Sometimes a recipe haunts you. It may show up in your reader three, five, ten different times. It makes the full and complete food blogger roundup, like a musician with a new album for consumption. Maybe it looks a bit time consuming. Maybe you’re missing one key ingredient. Maybe you’re just not in the mood for it, but you can admit it does look delectable. And then other times, it just happens. You see a recipe, maybe get one reminder, and temptation cannot be resisted. You make it. And, when it comes to this recipe, you love it.
Dorie Greenspan’s Roasted Flour Shortbreads were an instant temptation. Simple, barely sweetened but fully buttery, a very interesting twist on a classic recipe. When it comes down to it, I can’t resist the browning technique. Nuts toasted crisp, butter browned thoroughly,oats turned golden brown, even white chocolate caramelized, it’s irresistible. Considering that roasting flour had never even crossed my radar, I had to try it. A remix on a classic, if you will.
On a sunny Sunday afternoon, this simple cookie can both stand up on it’s own with a nice cup of tea, or you can deck them out to high heaven! Quince jam, full of heady, floral flavors? Vanilla bean specked Meyer lemon marmalade? Some leftover vanilla cream cheese frosting from your latest whoopie pie experiment? Try them all! These cookies are a great way to clear out all the open jars that gather in your refrigerator.
Smooshing the frosted and marmalade-covered cookies together spawned my favorite flavor. A more adult version of a creamsicle, the vanilla beans in the marmalade mingled with the creamy, tangy icing to create the ultimate sandwich cookie.
These toasted shorties are the perfect excuse to break out all your cutest, most colorful tea set and make a quiet tea time in your home.
Dorie’s Toasted Shorties
Makes about 20 cookies. This recipe can be doubled to feed more mouths!
- 1 cup & 2 tbsp all-purpose flour
- 3/4 stick (6tbsp or 3 ounces) unsalted butter, at room temperature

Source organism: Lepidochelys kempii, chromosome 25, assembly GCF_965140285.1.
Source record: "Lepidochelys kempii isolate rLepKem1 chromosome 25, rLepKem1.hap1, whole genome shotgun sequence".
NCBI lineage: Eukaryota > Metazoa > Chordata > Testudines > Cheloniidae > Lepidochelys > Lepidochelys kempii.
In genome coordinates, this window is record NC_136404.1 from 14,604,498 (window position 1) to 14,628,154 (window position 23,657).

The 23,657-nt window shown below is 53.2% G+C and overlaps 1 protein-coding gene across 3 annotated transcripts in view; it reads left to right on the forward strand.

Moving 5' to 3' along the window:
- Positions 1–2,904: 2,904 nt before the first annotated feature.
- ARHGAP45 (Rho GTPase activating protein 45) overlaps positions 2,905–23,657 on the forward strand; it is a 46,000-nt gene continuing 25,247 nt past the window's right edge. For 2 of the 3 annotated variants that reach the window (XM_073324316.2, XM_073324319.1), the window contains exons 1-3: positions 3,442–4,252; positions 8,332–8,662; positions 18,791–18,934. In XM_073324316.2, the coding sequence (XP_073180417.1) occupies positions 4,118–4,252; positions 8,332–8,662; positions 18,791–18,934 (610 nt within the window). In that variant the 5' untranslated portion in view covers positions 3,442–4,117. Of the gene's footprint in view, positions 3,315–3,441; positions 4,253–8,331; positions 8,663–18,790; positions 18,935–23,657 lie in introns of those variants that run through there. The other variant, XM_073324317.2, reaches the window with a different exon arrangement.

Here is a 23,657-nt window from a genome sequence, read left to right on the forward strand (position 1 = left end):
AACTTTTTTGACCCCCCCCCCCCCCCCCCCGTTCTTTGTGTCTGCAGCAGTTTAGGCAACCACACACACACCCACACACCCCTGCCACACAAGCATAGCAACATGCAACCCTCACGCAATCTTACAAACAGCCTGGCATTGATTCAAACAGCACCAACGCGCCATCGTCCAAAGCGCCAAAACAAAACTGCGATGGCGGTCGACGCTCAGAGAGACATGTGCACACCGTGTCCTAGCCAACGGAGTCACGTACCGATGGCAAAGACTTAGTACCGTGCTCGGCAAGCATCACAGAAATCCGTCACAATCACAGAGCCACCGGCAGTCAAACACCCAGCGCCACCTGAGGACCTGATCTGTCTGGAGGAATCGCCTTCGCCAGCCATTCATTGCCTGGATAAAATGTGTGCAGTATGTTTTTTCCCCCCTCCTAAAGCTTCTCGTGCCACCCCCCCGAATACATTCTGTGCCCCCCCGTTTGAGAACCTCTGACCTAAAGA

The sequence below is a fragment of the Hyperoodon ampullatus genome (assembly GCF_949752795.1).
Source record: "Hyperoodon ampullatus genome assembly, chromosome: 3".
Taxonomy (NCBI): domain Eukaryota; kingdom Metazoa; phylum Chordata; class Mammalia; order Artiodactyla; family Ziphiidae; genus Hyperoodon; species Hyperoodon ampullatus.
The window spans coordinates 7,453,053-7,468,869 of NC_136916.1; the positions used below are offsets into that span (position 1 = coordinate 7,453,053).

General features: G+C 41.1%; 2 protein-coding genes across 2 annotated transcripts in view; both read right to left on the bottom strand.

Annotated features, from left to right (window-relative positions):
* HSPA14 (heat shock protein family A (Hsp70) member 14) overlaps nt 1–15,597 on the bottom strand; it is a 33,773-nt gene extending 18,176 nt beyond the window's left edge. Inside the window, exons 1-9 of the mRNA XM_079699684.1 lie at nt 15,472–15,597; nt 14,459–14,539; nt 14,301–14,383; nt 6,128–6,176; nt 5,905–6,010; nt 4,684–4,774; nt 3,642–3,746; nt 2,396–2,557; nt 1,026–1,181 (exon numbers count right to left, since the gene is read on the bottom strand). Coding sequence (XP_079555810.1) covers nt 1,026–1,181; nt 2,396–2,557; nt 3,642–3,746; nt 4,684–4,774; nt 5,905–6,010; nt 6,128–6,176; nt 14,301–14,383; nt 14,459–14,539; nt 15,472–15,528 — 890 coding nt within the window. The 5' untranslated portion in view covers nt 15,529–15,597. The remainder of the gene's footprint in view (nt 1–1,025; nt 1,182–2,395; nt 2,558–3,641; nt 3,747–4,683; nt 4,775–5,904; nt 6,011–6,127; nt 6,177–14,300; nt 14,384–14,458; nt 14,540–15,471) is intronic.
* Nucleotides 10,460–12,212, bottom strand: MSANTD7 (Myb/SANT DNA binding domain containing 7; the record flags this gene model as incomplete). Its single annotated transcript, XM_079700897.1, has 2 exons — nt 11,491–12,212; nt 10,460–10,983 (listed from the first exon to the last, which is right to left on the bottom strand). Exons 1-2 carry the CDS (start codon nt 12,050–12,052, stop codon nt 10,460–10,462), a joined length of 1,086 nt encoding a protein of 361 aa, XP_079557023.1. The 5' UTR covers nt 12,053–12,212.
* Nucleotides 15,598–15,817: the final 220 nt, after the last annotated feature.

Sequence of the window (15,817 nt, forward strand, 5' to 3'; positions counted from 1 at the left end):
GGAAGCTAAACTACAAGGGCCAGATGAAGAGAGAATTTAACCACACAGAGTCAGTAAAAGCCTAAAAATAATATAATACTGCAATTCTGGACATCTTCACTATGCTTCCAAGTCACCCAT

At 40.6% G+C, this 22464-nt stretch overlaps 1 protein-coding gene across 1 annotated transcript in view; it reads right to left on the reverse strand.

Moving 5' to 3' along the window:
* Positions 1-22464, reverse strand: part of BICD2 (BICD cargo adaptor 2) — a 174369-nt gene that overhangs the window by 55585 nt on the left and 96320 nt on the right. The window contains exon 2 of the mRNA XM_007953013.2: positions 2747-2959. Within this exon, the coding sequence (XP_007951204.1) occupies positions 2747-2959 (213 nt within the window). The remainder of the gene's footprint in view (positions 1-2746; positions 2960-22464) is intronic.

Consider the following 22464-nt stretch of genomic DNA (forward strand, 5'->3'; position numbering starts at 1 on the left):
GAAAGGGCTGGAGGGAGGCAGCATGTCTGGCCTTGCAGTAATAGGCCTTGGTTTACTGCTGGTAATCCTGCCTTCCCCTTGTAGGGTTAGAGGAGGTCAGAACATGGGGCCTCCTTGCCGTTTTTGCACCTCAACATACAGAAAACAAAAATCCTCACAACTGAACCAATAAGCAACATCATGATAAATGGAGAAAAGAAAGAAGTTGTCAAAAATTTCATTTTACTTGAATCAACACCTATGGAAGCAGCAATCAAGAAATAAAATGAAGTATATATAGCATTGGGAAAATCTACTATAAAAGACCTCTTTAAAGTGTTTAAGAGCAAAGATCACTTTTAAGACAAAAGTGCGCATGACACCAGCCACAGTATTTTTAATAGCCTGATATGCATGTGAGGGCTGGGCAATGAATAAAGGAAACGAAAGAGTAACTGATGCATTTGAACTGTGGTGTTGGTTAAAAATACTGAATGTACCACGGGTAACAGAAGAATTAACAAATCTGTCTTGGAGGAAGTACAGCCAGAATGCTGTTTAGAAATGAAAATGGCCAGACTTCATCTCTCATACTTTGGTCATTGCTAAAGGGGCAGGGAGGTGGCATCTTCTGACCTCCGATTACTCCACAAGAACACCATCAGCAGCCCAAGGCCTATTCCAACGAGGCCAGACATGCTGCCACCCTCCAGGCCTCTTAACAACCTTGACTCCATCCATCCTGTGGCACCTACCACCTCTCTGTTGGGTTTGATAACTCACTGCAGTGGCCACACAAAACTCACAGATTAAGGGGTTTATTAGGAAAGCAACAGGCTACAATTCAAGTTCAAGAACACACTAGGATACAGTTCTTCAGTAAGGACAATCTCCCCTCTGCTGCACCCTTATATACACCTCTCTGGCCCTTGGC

- 1/2 teaspoon fine sea salt
- 1/3 cup sugar
- 1 large egg, at room temperature
Preheat the oven to 350º and line a baking sheet with parchment paper. Spread the flour out on the baking sheet. Your flour is going to roast for a total of 20 minutes. Every 5 minutes, stir with a spatula [or small table knife]. By the end of the 20 minutes, the flour should be beige to golden brown. There may even cause some smoking around the edges. Turn off the oven and transfer flour to a bowl to cool.
In Dorie’s original recipe, she says shortbread can be made in a food processor, mixer or by hand, so choose your tool as you wish. Mix the chunks of butter together until smooth, and then add the sugar and the salt. Beat until just combined, once again smooth and creamy but not long enough to where it gets fluffy. Add the egg and beat until combined. Add 1 cup of the toasted flour all at once to the bowl and beat until the dough forms large pieces that hold together when pressed. You’re not looking for a smooth ball of dough.
Dump the dough onto a barely floured work surface and carefully knead it together. Place the dough between two sheets of wax or parchment paper or plastic wrap and roll it out to 1/4-inch-thick. Slide the paper and dough onto the backside of a baking sheet or a cutting board and put it into the freezer to firm for about an hour.
Preheat the oven to 350º again when you’re ready to cut and bake your shortbread. Depending on your desired shape of cookie, either use a knife or cutters to cut out cookies. If you have scraps, combine them, reroll, chill and cut. Bake the cookies 10 to 15 minutes until the cookies are golden brown and slightly firm to the touch. Remove the baking sheets from the oven and let the cookies cool for five minutes before transferring them to racks for full cooling.
Cookies will last for 4 days in an air-tight container, if they last that long at all!